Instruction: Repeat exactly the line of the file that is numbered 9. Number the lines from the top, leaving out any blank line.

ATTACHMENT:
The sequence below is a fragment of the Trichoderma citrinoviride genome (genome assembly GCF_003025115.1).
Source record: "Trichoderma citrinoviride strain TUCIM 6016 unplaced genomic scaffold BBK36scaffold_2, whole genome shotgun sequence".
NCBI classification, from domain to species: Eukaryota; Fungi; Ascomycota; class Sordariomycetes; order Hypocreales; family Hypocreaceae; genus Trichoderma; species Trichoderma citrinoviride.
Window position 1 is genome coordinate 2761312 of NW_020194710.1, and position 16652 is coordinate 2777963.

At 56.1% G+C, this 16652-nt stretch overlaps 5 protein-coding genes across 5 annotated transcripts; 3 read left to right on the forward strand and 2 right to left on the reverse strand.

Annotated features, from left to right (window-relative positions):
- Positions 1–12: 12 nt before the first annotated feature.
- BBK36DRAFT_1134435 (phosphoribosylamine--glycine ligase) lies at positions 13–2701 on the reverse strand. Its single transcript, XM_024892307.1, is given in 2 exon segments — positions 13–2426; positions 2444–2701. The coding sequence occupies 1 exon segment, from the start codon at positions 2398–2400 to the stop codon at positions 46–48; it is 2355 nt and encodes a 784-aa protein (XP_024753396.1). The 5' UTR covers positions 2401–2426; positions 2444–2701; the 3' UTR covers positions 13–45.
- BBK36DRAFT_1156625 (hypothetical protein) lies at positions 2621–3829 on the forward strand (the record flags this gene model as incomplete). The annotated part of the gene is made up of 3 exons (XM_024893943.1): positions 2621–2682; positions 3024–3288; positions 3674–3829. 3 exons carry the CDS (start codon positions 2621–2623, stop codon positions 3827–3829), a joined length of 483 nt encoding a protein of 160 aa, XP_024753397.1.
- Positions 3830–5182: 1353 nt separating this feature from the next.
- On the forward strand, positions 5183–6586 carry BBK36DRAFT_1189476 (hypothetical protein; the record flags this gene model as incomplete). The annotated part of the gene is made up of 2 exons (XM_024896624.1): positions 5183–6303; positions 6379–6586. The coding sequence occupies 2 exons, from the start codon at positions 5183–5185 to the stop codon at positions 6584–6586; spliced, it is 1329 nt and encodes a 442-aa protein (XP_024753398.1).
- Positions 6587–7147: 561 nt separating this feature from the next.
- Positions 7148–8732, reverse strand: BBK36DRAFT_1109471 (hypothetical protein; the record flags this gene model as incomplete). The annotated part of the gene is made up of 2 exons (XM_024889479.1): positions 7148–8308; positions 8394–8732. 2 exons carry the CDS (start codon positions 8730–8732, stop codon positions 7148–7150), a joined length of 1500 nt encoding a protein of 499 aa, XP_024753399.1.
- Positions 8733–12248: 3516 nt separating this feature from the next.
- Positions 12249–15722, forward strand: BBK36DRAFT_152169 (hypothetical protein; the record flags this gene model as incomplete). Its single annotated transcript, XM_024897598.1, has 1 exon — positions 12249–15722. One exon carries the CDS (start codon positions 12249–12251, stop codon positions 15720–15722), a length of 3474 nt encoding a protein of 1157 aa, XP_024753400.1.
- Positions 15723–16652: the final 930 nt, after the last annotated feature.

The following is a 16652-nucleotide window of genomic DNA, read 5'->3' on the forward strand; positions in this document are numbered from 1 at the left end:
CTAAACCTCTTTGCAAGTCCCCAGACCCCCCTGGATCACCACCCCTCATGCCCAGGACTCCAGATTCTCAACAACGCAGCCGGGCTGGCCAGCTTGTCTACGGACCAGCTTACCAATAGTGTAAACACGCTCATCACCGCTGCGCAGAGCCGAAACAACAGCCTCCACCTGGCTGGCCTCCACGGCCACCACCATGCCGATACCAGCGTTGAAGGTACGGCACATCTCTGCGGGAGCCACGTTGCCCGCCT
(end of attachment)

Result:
- BBK36DRAFT_1156625 (hypothetical protein) lies at positions 2621–3829 on the forward strand (the record flags this gene model as incomplete). The annotated part of the gene is made up of 3 exons (XM_024893943.1): positions 2621–2682; positions 3024–3288; positions 3674–3829. 3 exons carry the CDS (start codon positions 2621–2623, stop codon positions 3827–3829), a joined length of 483 nt encoding a protein of 160 aa, XP_024753397.1.